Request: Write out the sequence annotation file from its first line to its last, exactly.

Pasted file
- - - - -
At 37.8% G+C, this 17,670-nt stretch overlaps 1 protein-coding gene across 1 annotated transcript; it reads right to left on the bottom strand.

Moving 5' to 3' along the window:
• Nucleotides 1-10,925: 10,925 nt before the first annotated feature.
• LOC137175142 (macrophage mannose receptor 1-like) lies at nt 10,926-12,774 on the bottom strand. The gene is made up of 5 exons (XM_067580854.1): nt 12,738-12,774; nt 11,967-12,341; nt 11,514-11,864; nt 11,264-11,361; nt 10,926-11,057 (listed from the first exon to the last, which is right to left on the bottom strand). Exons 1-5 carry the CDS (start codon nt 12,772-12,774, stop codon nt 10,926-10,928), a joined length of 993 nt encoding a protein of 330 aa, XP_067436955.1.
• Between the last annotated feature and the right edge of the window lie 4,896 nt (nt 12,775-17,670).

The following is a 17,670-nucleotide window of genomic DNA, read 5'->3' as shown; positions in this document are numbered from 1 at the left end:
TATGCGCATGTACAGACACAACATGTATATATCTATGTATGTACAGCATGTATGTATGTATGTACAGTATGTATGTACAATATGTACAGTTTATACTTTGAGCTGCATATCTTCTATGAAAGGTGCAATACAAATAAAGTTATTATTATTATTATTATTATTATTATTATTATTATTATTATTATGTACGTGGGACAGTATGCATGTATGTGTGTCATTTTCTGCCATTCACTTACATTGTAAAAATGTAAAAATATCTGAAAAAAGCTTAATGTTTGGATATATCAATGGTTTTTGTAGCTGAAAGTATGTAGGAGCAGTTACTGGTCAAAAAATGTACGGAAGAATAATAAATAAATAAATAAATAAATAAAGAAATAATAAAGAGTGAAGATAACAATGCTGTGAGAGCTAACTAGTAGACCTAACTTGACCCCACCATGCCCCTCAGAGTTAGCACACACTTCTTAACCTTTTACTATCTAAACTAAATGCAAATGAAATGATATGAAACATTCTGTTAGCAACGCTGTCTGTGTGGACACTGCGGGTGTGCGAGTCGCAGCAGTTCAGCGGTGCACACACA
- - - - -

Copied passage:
At 37.8% G+C, this 17,670-nt stretch overlaps 1 protein-coding gene across 1 annotated transcript; it reads right to left on the bottom strand.

Moving 5' to 3' along the window:
• Nucleotides 1-10,925: 10,925 nt before the first annotated feature.
• LOC137175142 (macrophage mannose receptor 1-like) lies at nt 10,926-12,774 on the bottom strand. The gene is made up of 5 exons (XM_067580854.1): nt 12,738-12,774; nt 11,967-12,341; nt 11,514-11,864; nt 11,264-11,361; nt 10,926-11,057 (listed from the first exon to the last, which is right to left on the bottom strand). Exons 1-5 carry the CDS (start codon nt 12,772-12,774, stop codon nt 10,926-10,928), a joined length of 993 nt encoding a protein of 330 aa, XP_067436955.1.
• Between the last annotated feature and the right edge of the window lie 4,896 nt (nt 12,775-17,670).

The following is a 17,670-nucleotide window of genomic DNA, read 5'->3' as shown; positions in this document are numbered from 1 at the left end:
TATGCGCATGTACAGACACAACATGTATATATCTATGTATGTACAGCATGTATGTATGTATGTACAGTATGTATGTACAATATGTACAGTTTATACTTTGAGCTGCATATCTTCTATGAAAGGTGCAATACAAATAAAGTTATTATTATTATTATTATTATTATTATTATTATTATTATTATTATGTACGTGGGACAGTATGCATGTATGTGTGTCATTTTCTGCCATTCACTTACATTGTAAAAATGTAAAAATATCTGAAAAAAGCTTAATGTTTGGATATATCAATGGTTTTTGTAGCTGAAAGTATGTAGGAGCAGTTACTGGTCAAAAAATGTACGGAAGAATAATAAATAAATAAATAAATAAATAAAGAAATAATAAAGAGTGAAGATAACAATGCTGTGAGAGCTAACTAGTAGACCTAACTTGACCCCACCATGCCCCTCAGAGTTAGCACACACTTCTTAACCTTTTACTATCTAAACTAAATGCAAATGAAATGATATGAAACATTCTGTTAGCAACGCTGTCTGTGTGGACACTGCGGGTGTGCGAGTCGCAGCAGTTCAGCGGTGCACACACA